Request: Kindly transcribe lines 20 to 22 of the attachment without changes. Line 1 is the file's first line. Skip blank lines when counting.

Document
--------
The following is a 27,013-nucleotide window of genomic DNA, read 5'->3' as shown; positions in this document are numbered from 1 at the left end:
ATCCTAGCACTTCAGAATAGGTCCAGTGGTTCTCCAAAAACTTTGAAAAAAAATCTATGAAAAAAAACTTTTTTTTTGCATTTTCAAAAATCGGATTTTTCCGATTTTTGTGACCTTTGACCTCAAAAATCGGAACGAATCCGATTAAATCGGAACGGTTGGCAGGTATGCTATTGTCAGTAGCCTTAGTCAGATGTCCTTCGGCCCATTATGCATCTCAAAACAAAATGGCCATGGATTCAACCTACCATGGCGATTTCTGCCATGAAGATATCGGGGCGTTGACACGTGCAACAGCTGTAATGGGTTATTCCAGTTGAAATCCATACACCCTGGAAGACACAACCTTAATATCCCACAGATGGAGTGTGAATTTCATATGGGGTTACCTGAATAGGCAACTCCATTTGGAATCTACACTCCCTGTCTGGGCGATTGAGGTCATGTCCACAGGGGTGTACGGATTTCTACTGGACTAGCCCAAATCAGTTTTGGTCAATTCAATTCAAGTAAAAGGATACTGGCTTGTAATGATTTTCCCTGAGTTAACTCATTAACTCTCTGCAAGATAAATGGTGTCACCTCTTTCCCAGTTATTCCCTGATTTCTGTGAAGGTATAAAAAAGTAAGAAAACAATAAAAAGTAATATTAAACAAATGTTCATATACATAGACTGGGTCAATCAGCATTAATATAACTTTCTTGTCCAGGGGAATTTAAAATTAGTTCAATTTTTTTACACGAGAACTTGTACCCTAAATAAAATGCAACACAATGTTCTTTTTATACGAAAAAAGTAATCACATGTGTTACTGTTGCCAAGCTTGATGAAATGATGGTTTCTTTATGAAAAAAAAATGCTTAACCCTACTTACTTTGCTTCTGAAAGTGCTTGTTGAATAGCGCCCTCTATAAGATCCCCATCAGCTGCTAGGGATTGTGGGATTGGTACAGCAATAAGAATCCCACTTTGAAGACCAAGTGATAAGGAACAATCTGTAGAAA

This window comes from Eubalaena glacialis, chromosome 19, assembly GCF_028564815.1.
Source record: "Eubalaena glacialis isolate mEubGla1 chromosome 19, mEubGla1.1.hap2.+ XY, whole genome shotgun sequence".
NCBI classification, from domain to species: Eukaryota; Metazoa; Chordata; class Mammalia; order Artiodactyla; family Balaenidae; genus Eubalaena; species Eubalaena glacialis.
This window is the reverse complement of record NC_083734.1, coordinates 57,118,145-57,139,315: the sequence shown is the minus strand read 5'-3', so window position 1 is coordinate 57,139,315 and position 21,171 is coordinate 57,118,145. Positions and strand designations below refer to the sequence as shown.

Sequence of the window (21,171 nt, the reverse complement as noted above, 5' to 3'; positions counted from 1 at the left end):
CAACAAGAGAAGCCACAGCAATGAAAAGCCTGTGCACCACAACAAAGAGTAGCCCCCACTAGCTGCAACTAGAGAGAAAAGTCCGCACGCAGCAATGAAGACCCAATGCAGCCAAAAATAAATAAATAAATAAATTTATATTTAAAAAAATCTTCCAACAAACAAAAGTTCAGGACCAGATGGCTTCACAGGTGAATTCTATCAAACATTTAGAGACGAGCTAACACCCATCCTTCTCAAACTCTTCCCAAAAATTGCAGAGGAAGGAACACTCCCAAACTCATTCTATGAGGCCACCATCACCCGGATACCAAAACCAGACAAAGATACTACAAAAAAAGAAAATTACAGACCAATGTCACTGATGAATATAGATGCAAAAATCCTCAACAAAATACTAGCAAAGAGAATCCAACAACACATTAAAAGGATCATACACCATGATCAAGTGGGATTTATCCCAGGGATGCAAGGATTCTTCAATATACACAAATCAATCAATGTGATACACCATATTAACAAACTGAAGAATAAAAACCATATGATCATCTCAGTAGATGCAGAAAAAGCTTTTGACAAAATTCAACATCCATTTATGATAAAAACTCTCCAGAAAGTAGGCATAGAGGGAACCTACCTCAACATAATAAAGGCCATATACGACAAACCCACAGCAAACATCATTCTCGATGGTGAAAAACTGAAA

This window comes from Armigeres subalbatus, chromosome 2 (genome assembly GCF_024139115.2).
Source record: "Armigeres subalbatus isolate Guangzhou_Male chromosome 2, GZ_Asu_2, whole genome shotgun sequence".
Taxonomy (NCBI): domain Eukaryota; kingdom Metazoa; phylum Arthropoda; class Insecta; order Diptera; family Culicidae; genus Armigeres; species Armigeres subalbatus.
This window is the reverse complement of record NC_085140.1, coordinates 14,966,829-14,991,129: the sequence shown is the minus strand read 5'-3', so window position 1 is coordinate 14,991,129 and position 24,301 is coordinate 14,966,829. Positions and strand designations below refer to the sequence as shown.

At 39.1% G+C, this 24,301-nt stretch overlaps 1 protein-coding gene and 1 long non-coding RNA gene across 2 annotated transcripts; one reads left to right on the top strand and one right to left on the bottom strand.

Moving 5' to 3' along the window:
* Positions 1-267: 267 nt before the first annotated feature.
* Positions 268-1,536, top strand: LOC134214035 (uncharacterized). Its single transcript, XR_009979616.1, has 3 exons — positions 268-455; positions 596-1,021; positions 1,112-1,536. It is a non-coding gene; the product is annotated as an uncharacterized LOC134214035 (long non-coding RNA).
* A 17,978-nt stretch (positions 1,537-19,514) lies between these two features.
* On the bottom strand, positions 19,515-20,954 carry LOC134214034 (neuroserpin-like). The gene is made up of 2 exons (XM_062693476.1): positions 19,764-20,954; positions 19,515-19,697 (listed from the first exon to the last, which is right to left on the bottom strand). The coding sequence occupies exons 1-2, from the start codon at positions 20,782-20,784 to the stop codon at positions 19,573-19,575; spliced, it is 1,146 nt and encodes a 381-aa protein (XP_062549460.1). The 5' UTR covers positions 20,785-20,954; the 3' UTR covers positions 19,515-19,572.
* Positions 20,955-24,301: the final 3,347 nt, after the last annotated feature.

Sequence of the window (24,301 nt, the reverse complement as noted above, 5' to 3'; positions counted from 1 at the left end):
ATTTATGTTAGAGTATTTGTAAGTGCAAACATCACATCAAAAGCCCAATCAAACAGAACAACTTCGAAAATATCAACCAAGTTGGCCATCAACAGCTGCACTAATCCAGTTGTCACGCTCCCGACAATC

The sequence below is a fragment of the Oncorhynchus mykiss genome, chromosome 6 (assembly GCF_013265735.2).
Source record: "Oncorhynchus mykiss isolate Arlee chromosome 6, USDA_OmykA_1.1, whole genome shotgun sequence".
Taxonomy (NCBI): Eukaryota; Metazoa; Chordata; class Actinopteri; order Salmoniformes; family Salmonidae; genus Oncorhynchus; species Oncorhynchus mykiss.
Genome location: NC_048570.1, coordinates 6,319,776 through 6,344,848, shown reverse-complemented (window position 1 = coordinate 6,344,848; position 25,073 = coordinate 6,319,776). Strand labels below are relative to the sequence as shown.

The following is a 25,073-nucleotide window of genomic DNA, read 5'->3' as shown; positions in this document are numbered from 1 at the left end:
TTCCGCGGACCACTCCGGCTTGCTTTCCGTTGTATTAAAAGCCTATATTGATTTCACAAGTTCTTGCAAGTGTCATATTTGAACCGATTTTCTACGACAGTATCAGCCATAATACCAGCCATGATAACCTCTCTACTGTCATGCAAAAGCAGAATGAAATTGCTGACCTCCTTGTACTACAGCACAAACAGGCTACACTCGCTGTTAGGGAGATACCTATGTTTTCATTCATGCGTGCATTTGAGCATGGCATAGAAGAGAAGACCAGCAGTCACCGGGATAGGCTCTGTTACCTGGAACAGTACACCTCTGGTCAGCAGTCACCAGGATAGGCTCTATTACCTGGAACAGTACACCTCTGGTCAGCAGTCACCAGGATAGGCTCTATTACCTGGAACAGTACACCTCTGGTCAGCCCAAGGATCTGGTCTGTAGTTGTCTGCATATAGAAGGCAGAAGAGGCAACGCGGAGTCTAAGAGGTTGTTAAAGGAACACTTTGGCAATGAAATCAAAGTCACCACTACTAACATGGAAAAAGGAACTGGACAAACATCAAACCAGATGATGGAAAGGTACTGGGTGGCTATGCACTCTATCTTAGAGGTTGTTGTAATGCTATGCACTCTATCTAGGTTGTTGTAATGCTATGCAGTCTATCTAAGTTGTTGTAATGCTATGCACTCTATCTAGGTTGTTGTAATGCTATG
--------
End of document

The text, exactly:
Sequence of the window (24,301 nt, the reverse complement as noted above, 5' to 3'; positions counted from 1 at the left end):
ATTTATGTTAGAGTATTTGTAAGTGCAAACATCACATCAAAAGCCCAATCAAACAGAACAACTTCGAAAATATCAACCAAGTTGGCCATCAACAGCTGCACTAATCCAGTTGTCACGCTCCCGACAATC

The sequence below is a fragment of the Oncorhynchus mykiss genome, chromosome 6 (assembly GCF_013265735.2).